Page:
With a $2 billion budget surplus and a ranking in pre-K access that continually lags other states, Minnesota could find no better time to make the necessary investments to reach its stated goal that all children are school-ready at kindergarten entry.

Based on current levels of school readiness and decades of research, only a system of universal access to highly effective programs can achieve this goal.

Only 60 percent of Minnesota children from middle-income families begin kindergarten school-ready in multiple domains, compared with 40 percent for children in low-income families. Dramatic increases in proficiency are needed for all children, not just low-income children. This basic fact has been widely ignored in commentaries and policy debates. Even more sobering is that no more than half of middle-income children are proficient readers on the fourth-grade national benchmark. This surely must be addressed in the broadest way by the state and as soon as possible.

A narrowly targeted approach using school-readiness grants and scholarships cannot mathematically achieve Minnesota’s universal school-readiness goal. With 40 percent of young children in low-income families, the overall rate of school readiness would increase to only 70 percent even if targeted approaches led to 100 percent of low-income children school-ready.

Affordability is another neglected issue that impacts both low- and middle-income families. Minnesota has one of the highest costs of child care and early education in the nation. A large percentage of middle- and low-income families cannot afford high-quality programs. Even raising the income threshold to 400 percent of the federal poverty line would benefit a large percentage of middle-class families.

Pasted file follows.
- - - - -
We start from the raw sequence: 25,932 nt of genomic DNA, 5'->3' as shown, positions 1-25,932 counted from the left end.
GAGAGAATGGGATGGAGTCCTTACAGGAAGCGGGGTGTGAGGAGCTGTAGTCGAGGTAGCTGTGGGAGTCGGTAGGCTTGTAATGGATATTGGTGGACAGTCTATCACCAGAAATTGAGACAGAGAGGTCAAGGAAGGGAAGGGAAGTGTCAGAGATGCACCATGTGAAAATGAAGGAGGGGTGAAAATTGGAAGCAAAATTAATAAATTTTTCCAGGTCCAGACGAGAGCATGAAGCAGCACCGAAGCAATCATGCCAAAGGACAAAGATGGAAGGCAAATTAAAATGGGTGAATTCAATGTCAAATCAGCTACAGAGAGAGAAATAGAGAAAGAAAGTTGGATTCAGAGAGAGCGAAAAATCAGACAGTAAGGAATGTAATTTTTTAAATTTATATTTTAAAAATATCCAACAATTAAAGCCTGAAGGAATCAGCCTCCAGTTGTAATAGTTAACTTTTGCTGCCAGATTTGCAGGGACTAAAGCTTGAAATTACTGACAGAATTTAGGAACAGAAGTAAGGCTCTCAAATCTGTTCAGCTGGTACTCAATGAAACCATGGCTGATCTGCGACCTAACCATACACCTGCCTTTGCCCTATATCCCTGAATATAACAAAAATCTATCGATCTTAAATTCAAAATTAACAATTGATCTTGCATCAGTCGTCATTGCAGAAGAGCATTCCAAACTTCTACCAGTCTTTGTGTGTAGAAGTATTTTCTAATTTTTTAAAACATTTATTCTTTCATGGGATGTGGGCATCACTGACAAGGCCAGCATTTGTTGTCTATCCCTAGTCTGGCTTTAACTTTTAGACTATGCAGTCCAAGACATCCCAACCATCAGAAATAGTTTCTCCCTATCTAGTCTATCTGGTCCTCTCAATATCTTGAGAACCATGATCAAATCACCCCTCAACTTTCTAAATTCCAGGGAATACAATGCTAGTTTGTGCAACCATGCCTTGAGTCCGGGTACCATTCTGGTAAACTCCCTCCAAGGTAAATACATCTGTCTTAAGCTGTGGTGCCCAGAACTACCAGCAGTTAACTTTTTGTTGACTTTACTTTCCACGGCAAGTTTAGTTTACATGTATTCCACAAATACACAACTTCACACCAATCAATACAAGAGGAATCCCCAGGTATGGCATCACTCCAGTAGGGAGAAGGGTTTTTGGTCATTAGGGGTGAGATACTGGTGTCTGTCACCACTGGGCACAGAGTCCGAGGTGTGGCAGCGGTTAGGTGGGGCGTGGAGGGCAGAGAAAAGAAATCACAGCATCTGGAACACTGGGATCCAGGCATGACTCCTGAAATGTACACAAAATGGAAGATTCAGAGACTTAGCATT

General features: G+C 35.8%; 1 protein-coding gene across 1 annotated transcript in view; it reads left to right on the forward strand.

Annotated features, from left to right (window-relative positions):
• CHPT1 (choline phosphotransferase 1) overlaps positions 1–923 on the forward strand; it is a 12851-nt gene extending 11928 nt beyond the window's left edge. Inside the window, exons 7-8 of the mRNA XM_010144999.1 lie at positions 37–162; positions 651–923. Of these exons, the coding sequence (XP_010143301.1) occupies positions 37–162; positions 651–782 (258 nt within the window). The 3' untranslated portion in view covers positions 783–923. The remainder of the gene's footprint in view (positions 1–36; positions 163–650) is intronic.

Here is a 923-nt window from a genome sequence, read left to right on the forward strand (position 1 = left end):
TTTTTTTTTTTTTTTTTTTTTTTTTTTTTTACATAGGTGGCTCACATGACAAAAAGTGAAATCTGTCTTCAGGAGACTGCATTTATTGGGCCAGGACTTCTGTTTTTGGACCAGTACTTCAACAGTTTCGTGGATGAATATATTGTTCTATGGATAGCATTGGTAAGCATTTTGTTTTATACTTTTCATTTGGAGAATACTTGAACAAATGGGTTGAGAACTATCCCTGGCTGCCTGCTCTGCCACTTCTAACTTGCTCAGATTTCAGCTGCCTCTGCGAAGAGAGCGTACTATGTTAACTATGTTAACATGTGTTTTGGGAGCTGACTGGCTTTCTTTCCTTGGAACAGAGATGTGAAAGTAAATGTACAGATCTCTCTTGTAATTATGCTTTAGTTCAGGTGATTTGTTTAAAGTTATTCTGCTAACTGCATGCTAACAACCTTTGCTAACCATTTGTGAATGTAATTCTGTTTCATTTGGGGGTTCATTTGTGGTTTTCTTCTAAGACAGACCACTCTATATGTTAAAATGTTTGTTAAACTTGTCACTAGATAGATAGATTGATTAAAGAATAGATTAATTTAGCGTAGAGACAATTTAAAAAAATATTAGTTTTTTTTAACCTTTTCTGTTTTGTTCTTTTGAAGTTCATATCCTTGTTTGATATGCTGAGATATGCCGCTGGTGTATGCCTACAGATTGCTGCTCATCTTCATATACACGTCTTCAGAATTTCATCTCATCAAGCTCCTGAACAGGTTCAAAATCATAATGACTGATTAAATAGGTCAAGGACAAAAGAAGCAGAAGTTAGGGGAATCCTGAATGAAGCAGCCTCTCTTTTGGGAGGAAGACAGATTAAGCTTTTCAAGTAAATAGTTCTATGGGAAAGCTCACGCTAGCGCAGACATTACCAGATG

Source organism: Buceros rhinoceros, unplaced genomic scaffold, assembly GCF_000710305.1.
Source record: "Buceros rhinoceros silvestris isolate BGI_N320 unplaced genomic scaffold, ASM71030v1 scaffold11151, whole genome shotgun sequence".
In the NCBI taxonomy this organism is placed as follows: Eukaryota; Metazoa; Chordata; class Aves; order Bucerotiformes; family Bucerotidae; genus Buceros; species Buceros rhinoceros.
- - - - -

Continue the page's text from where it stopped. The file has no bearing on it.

A critical mass of research showing beneficial effects of broad and universal access programs demonstrates that Minnesota will gain from a more ambitious approach to pre-K. In the past five years, state and local pre-K programs in Maryland, North Carolina, New Jersey, Georgia, Michigan, Massachusetts and Oklahoma have shown significant gains in school readiness across the economic spectrum without sacrifices to benefits for the economically disadvantaged.

A universal access system can also promote broader changes. My own experience in school and community collaborations shows that opening full-day or part-day pre-K in public schools accelerates school improvement that also benefits the community. By reducing school mobility, school-family partnerships are more likely to take hold.

The most important factor in achieving high levels of school readiness is the effectiveness of the programs. Key elements are certified teachers who are compensated well, small classes, engaging instruction, the provision of comprehensive services, and a built-in structure that provides continuity to kindergarten and the early grades. These are all characteristics of school-based programs, but community-based programs can certainly replicate this effectiveness.

It is often stated that preschool programs yield an economic return of $7 per dollar invested, which is equivalent to an 18 percent annual return. The primary evidence for this is my own study of the school-based Child-Parent Centers, which are currently being expanded in Minnesota. That study was a major research justification for President Obama’s Preschool for All Initiative. In St. Paul, for example, we have found that highly effective pre-K produces gains in literacy that are 40 percent larger than “four-star” rated programs. Levels of parental involvement in school also increased threefold in Child-Parent Center pre-K.

But such a return is only possible for programs that far exceed “four stars” on the Parent Aware rating system. There is no evidence that low-income or middle-income families have adequate access to such programs. A universal access system will help establish the necessary foundation that not only promotes school readiness but also later school success.

 

Arthur J. Reynolds is a professor in the Institute of Child Development at the University of Minnesota and director of the Midwest Child-Parent Center Expansion Project.